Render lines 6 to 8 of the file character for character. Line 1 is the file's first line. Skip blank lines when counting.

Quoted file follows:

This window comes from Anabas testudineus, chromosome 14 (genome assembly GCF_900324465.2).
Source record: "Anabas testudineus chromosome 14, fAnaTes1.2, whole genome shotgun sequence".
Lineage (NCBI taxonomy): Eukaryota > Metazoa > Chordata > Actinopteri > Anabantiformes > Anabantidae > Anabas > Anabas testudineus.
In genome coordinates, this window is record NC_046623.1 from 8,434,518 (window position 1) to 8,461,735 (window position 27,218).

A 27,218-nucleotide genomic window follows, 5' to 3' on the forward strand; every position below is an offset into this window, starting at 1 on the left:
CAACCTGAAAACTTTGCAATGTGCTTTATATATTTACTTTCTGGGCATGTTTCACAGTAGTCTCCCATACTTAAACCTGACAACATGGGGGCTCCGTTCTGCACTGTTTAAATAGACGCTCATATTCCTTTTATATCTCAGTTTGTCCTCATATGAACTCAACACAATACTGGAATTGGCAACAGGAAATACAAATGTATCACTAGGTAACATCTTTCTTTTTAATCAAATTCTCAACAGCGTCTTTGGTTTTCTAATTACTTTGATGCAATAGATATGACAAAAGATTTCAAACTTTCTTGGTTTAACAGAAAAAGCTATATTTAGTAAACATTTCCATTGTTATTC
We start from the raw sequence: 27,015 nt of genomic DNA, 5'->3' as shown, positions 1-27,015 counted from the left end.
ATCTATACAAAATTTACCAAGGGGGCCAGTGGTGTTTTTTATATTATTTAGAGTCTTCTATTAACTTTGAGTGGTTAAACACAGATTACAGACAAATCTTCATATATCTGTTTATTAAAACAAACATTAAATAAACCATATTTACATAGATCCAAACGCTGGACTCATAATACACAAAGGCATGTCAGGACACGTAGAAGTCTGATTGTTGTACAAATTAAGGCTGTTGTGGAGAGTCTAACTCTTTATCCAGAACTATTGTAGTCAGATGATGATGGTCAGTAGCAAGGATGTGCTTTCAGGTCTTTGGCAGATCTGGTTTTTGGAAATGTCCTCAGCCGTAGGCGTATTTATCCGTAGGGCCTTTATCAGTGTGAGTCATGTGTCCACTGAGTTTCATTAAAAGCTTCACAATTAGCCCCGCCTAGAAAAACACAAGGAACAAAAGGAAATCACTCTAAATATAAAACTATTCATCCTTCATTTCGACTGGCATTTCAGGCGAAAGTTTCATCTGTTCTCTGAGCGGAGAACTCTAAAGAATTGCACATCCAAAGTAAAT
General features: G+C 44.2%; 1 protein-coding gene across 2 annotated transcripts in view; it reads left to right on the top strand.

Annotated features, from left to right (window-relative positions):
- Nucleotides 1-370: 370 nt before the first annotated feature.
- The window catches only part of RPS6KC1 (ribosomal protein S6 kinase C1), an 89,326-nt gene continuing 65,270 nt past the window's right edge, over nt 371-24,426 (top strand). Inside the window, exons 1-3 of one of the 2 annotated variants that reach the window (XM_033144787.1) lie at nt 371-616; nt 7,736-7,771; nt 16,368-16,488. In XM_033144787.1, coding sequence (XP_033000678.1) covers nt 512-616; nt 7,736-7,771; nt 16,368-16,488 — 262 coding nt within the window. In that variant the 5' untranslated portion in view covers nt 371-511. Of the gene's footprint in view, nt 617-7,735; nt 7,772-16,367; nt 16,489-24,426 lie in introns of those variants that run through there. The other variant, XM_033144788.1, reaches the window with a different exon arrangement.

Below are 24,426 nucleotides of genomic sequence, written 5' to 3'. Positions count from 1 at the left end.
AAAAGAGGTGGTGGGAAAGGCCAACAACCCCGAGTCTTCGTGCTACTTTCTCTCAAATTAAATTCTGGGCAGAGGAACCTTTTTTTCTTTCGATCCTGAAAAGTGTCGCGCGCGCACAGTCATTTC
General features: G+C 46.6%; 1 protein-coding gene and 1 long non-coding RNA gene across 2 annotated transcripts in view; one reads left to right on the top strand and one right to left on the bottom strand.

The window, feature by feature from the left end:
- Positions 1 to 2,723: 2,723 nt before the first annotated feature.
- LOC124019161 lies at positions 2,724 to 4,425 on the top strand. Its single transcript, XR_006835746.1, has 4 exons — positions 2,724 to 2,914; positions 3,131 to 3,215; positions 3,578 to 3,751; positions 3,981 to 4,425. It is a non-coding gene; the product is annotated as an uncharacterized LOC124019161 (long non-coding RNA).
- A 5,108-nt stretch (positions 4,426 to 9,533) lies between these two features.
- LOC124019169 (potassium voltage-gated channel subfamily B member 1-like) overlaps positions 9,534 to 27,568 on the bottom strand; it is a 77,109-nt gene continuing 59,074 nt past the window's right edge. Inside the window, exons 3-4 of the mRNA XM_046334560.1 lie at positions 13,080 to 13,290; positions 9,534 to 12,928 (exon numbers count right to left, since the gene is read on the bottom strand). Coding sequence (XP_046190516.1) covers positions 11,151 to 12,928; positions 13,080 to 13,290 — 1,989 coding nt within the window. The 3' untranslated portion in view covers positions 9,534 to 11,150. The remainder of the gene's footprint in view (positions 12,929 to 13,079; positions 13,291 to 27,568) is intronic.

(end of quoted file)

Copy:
CAACCTGAAAACTTTGCAATGTGCTTTATATATTTACTTTCTGGGCATGTTTCACAGTAGTCTCCCATACTTAAACCTGACAACATGGGGGCTCCGTTCTGCACTGTTTAAATAGACGCTCATATTCCTTTTATATCTCAGTTTGTCCTCATATGAACTCAACACAATACTGGAATTGGCAACAGGAAATACAAATGTATCACTAGGTAACATCTTTCTTTTTAATCAAATTCTCAACAGCGTCTTTGGTTTTCTAATTACTTTGATGCAATAGATATGACAAAAGATTTCAAACTTTCTTGGTTTAACAGAAAAAGCTATATTTAGTAAACATTTCCATTGTTATTC
We start from the raw sequence: 27,015 nt of genomic DNA, 5'->3' as shown, positions 1-27,015 counted from the left end.
ATCTATACAAAATTTACCAAGGGGGCCAGTGGTGTTTTTTATATTATTTAGAGTCTTCTATTAACTTTGAGTGGTTAAACACAGATTACAGACAAATCTTCATATATCTGTTTATTAAAACAAACATTAAATAAACCATATTTACATAGATCCAAACGCTGGACTCATAATACACAAAGGCATGTCAGGACACGTAGAAGTCTGATTGTTGTACAAATTAAGGCTGTTGTGGAGAGTCTAACTCTTTATCCAGAACTATTGTAGTCAGATGATGATGGTCAGTAGCAAGGATGTGCTTTCAGGTCTTTGGCAGATCTGGTTTTTGGAAATGTCCTCAGCCGTAGGCGTATTTATCCGTAGGGCCTTTATCAGTGTGAGTCATGTGTCCACTGAGTTTCATTAAAAGCTTCACAATTAGCCCCGCCTAGAAAAACACAAGGAACAAAAGGAAATCACTCTAAATATAAAACTATTCATCCTTCATTTCGACTGGCATTTCAGGCGAAAGTTTCATCTGTTCTCTGAGCGGAGAACTCTAAAGAATTGCACATCCAAAGTAAAT